AB - BACKGROUND: In patients with unstable angina and non-ST-elevation myocardial infarction (UA/NSTEMI) two strategies are possible: a routine invasive strategy where all patients undergo coronary angiography shortly after admission and, if indicated, coronary revascularization; or a conservative strategy where medical therapy alone is used initially with selection of patients for angiography based on clinical symptoms or investigational evidence of persistent myocardial ischemia.OBJECTIVES: To determine the benefits of an invasive compared to a conservative strategy for treating UA/NSTEMI in the stent era.SEARCH STRATEGY: The Cochrane Central Register of Controlled Trials (Issue 3 2005), MEDLINE and EMBASE were searched from 1996 to September 2005 with no language restrictions.SELECTION CRITERIA: Included studies were prospective trials comparing invasive with conservative strategies in UA/NSTEMI.DATA COLLECTION AND ANALYSIS: We identified 5 studies (7818 participants). Using intention-to-treat analysis with random effects models, summary estimates of relative risk (95% confidence interval [CI]) were determined for primary end-points of all-cause death, fatal and non-fatal myocardial infarction; all-cause death or non-fatal myocardial infarction; and refractory angina. Further analysis of included studies was undertaken based on whether glycoprotein IIb/IIIa receptor antagonists were used routinely. Heterogeneity was assessed using chi-square and variance (I(2)) methods.MAIN RESULTS: In the all-study analysis, mortality during initial hospitalization showed a trend to hazard with an invasive strategy; relative risk 1.59 (95% CI 0.96 to 2.64). Mortality and myocardial infarction assessed at 2-5 years in two trials were significantly decreased by an invasive strategy with relative risk of 0.75 (95% CI 0.62 to 0.92) and 0.75 (95% CI 0.61 to 0.91) respectively. The composite end-point of death or non-fatal myocardial infarction was significantly decreased by an invasive strategy at several time points after initial hospitalization. The incidence of early (<4 months) and intermediate (6-12 months) refractory angina were both significantly decreased by an invasive strategy; relative risk 0.47 (95% CI 0.32 to 0.68) and 0.67 (95% CI 0.55 to 0.83) respectively, as were early and intermediate rehospitalization rates with relative risk 0.60 (95% CI 0.41 to 0.88) and 0.67 (95% CI 0.61 to 0.74) respectively. The invasive strategy was associated with a two-fold increase in the relative risk of peri-procedural myocardial infarction (as variably defined) and a 1.7-fold increase in the relative risk of bleeding.AUTHORS' CONCLUSIONS: An early invasive strategy is preferable to a conservative strategy in the treatment of UA/NSTEMI.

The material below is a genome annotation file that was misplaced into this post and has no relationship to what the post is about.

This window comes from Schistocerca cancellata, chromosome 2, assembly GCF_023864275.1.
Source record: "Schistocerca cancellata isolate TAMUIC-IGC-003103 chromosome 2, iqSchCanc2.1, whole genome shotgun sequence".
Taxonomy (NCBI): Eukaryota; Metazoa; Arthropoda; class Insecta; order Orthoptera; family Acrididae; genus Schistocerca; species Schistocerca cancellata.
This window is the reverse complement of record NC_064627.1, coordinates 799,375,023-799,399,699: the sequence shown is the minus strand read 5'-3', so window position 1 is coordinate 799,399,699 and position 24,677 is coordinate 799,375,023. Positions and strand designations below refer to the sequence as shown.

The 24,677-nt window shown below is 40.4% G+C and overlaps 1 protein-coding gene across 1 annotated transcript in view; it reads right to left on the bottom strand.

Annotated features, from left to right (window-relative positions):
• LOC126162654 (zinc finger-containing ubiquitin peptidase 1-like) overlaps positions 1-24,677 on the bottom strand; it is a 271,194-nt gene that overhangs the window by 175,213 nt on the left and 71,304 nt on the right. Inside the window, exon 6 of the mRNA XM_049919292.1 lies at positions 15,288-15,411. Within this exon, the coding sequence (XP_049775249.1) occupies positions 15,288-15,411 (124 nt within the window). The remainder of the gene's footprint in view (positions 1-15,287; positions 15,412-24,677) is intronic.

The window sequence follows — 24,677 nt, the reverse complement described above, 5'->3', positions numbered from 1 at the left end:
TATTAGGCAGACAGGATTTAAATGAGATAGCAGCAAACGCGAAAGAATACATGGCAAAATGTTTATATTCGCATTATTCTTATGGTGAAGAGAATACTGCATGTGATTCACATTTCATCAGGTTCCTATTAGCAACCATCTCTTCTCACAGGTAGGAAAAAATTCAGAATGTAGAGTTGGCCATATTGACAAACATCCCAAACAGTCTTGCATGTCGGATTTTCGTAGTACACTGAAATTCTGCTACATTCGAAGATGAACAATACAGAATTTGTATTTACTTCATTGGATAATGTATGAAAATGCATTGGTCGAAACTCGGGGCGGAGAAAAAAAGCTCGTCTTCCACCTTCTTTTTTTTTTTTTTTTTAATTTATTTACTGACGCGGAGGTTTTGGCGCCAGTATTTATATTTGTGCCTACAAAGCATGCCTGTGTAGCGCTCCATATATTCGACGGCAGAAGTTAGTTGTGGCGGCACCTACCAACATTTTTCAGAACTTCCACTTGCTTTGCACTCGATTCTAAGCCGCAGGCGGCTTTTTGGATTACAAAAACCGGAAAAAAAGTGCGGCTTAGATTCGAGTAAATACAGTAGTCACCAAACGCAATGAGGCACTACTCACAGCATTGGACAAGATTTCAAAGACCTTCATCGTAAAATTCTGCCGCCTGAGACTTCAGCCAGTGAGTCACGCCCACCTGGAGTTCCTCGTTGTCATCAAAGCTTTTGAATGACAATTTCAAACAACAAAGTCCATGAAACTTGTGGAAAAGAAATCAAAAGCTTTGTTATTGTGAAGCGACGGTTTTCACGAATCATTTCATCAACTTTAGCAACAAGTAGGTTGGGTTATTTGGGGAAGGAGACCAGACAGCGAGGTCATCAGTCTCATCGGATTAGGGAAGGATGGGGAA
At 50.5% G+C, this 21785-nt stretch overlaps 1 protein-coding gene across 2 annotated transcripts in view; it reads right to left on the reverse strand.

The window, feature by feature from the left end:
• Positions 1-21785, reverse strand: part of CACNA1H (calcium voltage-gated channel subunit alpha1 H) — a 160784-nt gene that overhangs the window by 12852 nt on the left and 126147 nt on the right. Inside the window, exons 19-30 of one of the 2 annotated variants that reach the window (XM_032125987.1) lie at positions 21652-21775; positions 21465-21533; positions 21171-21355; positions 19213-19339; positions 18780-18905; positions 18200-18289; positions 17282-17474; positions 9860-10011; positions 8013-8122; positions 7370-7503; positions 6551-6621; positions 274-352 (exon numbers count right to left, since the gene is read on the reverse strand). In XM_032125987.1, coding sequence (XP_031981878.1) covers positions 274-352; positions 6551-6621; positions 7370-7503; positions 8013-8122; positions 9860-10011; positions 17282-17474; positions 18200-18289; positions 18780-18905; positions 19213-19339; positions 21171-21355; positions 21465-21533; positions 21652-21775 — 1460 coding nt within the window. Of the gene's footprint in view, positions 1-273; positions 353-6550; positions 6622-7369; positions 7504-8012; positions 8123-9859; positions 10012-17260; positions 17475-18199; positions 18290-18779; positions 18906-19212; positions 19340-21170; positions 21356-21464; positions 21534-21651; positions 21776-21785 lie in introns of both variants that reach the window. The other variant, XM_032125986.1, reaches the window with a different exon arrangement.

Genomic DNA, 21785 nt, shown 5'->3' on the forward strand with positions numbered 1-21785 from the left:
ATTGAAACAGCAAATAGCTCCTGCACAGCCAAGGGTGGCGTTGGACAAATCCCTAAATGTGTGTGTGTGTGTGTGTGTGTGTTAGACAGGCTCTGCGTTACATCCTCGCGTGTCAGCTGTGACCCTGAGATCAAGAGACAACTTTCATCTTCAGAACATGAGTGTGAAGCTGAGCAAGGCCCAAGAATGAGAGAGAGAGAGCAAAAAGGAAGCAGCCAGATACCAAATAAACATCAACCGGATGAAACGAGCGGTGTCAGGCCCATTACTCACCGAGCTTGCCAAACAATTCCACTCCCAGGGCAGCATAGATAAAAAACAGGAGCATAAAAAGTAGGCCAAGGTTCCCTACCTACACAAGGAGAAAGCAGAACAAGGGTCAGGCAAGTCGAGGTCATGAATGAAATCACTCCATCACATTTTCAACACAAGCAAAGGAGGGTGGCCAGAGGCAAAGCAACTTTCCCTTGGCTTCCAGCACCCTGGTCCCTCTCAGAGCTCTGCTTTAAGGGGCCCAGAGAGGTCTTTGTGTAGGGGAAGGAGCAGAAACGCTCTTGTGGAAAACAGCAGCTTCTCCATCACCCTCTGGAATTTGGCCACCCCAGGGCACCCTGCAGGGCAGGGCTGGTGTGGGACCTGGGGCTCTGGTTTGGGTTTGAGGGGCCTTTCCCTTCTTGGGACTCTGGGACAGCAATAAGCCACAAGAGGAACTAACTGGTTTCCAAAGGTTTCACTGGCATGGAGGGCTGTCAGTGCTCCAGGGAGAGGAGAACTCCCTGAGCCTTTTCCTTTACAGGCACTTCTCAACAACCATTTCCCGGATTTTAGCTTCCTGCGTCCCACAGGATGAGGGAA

UR - https://www.ncbi.nlm.nih.gov/pubmed/16856061

U2 - 10.1002/14651858.CD004815.pub2

DO - 10.1002/14651858.CD004815.pub2

M3 - Review article

SP - CD004815

JO - Cochrane database of systematic reviews (Online)

JF - Cochrane database of systematic reviews (Online)

SN - 1469-493X

IS - 3

M1 - 004815

ER -